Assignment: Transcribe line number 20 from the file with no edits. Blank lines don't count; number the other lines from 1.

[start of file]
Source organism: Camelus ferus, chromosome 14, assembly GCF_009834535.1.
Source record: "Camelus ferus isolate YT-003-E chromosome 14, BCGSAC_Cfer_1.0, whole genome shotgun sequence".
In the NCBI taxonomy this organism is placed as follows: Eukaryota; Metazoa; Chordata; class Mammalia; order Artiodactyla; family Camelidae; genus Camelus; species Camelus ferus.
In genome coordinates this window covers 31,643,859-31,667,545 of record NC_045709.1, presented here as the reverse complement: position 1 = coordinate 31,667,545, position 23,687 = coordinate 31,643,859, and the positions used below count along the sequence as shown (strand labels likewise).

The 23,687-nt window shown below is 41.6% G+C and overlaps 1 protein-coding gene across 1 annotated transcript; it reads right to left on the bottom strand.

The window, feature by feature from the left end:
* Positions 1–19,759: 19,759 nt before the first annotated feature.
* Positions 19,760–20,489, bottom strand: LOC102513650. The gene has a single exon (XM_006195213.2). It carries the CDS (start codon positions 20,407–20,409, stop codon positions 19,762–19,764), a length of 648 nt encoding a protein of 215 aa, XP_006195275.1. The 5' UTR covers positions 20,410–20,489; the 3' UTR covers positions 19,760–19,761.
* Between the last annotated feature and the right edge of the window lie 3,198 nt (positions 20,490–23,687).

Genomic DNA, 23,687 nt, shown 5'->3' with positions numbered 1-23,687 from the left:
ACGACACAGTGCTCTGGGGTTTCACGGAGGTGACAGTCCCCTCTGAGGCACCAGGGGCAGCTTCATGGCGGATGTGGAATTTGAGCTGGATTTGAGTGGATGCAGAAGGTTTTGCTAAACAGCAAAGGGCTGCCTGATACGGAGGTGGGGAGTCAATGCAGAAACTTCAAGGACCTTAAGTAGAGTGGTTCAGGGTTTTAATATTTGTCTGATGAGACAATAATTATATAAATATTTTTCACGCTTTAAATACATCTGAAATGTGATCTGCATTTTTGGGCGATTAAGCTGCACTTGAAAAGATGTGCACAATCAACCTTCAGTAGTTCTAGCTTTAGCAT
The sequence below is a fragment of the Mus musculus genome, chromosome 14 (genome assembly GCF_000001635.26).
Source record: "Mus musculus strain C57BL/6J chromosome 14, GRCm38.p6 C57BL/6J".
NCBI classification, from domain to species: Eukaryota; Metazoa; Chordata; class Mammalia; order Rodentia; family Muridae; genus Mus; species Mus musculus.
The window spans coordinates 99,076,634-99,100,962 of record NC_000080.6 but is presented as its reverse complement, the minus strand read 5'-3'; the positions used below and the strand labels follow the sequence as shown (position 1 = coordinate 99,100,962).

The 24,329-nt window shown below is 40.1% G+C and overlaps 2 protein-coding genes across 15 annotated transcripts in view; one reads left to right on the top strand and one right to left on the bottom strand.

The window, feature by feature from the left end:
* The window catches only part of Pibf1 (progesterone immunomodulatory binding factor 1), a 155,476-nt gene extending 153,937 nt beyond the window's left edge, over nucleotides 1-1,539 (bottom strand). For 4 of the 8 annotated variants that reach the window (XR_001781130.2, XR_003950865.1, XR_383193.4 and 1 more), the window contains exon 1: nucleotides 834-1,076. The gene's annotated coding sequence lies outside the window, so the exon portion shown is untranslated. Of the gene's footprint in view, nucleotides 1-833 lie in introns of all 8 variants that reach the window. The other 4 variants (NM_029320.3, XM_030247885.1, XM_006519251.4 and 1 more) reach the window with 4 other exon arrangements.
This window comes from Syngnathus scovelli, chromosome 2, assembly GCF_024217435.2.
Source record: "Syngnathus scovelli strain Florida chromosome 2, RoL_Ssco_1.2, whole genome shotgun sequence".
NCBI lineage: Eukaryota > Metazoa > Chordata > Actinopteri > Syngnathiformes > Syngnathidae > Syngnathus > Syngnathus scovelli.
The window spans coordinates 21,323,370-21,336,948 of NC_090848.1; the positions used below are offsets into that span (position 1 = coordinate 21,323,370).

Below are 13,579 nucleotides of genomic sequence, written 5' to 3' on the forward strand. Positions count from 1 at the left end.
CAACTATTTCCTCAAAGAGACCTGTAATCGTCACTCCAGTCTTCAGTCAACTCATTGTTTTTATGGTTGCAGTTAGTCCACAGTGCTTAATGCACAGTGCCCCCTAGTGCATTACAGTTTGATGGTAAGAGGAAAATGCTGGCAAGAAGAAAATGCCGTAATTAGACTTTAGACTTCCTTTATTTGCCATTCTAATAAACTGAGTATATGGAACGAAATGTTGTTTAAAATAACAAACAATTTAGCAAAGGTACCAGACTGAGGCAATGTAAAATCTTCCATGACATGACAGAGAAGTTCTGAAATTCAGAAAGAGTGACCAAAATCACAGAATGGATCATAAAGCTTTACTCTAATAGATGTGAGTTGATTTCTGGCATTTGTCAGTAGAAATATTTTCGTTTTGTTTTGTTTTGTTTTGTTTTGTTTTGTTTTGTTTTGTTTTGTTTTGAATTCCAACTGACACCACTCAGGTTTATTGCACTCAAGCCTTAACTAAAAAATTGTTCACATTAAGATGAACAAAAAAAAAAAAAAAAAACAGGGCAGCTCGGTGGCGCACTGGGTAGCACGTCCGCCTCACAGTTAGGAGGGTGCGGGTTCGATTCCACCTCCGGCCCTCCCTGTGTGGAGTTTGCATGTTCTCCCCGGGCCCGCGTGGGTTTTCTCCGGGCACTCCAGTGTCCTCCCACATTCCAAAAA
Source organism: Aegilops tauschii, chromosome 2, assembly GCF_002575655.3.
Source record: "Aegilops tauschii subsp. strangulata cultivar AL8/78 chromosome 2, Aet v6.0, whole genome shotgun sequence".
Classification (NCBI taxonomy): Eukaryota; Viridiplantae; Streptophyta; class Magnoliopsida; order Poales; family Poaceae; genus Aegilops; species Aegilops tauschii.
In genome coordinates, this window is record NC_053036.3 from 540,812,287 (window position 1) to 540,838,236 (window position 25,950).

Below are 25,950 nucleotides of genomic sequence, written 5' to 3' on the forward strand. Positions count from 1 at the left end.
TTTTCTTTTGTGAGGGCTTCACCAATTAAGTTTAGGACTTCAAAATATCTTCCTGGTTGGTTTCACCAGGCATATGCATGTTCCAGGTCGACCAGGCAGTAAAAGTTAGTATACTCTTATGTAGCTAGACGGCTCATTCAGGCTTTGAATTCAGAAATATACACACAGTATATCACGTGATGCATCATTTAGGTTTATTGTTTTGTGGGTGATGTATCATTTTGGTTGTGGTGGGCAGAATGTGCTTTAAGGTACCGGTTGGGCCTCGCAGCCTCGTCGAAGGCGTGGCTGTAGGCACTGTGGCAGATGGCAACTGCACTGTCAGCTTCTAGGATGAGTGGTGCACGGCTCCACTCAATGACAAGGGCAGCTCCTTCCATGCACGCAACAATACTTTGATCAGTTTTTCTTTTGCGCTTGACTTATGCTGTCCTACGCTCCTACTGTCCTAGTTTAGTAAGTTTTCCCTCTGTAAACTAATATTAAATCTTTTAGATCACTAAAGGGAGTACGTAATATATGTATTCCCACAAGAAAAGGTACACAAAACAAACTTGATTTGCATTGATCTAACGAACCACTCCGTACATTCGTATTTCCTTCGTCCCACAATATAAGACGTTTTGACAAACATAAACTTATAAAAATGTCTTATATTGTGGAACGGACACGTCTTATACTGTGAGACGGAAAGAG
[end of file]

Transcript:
Source record: "Syngnathus scovelli strain Florida chromosome 2, RoL_Ssco_1.2, whole genome shotgun sequence".